This has occurred many times across the world with disastrous effect, the most famous of which is “Big Blue,” a giant Lampson Transi-Lift crane that collapsed due to the effect of wind on its load whilst building Miller Park, the Milwaukee Brewers Stadium, USA [10], which was recorded by the Occupational Safety & Health Administration safety inspector on site the day of the collapse [11]. It had a rated capacity of 1500 tonnes and was lifting a load of 450 tonnes, well inside its maximum capacity. Upon investigation by independent specialist bodies, the concluded primary factor of the collapse was the high wind load acting on the section of roof being lifted and lack of consideration of those loads on the crane’s rated capacity [12].

2. Hypothesis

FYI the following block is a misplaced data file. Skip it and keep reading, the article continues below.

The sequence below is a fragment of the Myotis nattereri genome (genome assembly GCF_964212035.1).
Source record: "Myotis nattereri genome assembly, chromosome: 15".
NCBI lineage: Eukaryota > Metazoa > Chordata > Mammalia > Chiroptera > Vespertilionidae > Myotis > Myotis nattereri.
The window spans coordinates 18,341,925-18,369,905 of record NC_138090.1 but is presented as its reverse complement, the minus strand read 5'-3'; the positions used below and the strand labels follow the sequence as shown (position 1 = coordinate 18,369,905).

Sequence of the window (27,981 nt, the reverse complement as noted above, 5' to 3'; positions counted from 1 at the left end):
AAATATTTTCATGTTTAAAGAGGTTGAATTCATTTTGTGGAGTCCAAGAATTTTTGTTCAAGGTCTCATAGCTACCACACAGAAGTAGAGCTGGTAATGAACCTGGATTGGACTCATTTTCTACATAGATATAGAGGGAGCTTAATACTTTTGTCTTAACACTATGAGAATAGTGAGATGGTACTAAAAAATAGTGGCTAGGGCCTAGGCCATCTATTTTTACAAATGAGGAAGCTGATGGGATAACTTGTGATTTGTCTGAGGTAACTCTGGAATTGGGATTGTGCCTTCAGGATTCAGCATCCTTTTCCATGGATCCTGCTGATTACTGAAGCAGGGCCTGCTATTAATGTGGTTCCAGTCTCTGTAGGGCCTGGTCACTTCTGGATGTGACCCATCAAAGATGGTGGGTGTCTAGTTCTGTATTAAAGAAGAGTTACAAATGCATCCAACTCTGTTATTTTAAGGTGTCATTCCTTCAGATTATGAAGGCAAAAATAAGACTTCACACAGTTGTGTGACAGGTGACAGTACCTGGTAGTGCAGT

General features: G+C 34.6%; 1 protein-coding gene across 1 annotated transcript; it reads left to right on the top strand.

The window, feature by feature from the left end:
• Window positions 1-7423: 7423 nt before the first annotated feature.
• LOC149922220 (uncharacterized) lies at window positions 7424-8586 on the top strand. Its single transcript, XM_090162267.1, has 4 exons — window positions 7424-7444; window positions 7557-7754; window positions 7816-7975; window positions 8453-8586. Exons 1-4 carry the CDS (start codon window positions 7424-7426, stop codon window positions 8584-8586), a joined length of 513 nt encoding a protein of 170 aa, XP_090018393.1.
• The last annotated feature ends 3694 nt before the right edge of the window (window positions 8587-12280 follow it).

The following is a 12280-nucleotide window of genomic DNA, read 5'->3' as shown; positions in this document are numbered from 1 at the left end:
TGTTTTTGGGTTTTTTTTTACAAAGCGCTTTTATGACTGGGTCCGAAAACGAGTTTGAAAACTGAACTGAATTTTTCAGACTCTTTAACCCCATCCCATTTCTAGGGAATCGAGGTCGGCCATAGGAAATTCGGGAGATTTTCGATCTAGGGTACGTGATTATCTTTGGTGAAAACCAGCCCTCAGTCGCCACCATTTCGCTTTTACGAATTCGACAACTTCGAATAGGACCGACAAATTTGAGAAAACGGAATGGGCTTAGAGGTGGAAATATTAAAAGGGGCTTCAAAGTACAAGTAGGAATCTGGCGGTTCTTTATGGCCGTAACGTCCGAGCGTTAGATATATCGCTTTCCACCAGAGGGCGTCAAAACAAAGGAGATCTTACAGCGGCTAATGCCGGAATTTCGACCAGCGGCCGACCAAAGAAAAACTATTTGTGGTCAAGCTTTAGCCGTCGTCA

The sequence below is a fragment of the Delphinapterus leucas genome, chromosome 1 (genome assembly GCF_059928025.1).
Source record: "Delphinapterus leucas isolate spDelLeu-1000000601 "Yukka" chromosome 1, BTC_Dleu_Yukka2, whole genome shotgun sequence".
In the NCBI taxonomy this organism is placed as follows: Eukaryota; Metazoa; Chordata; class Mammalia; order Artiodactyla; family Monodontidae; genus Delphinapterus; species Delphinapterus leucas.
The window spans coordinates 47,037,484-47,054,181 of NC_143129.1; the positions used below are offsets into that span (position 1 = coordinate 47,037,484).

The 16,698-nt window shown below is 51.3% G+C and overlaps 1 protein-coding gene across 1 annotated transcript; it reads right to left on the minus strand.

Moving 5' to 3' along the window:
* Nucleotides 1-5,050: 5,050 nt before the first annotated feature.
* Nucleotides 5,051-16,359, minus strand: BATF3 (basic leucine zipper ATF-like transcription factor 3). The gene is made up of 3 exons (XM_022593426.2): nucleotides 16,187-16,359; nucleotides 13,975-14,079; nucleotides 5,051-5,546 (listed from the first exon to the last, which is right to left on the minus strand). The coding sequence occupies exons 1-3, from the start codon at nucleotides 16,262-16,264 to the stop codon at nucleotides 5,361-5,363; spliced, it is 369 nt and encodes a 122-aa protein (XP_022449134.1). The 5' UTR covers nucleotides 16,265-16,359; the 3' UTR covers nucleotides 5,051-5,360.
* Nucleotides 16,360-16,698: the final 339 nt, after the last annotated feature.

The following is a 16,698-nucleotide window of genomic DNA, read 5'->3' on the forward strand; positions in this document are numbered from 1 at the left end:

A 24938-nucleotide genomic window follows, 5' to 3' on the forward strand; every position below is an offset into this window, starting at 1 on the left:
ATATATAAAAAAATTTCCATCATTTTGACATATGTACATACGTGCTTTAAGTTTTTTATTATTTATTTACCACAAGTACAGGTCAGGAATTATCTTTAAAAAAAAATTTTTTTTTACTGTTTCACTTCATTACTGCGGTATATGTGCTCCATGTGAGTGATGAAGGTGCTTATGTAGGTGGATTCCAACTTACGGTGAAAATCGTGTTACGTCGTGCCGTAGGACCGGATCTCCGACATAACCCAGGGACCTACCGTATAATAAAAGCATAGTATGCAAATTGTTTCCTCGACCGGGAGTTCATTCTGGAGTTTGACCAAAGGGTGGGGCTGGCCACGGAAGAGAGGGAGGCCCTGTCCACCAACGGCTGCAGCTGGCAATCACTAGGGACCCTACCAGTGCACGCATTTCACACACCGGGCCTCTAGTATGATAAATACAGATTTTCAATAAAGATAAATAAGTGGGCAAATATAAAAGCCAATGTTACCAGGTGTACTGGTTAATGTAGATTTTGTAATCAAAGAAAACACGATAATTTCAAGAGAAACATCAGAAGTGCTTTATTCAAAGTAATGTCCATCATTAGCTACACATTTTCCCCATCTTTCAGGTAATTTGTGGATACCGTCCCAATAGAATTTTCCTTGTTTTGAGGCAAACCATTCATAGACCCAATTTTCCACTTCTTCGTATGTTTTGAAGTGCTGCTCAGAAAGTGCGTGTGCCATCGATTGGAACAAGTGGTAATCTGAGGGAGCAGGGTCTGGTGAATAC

Conclusions from the earlier published paper summarised above [3] which signposted a widespread demand for innovation in the area of wind and its negative effect on the construction process, along with research undertaken in aerodynamic theory and site observations of the effect of wind force on a suspended load of a tower crane on many of the authors’ construction projects, led to the idea of reducing the effect of this force by sheathing construction materials in an aerodynamic profile during lifting operations. This would reduce the wind force effect on the load, create more stable flight characteristics, ultimately reducing the loads imposed on a tower crane and thereby increasing the ability to lift safely in challenging wind conditions.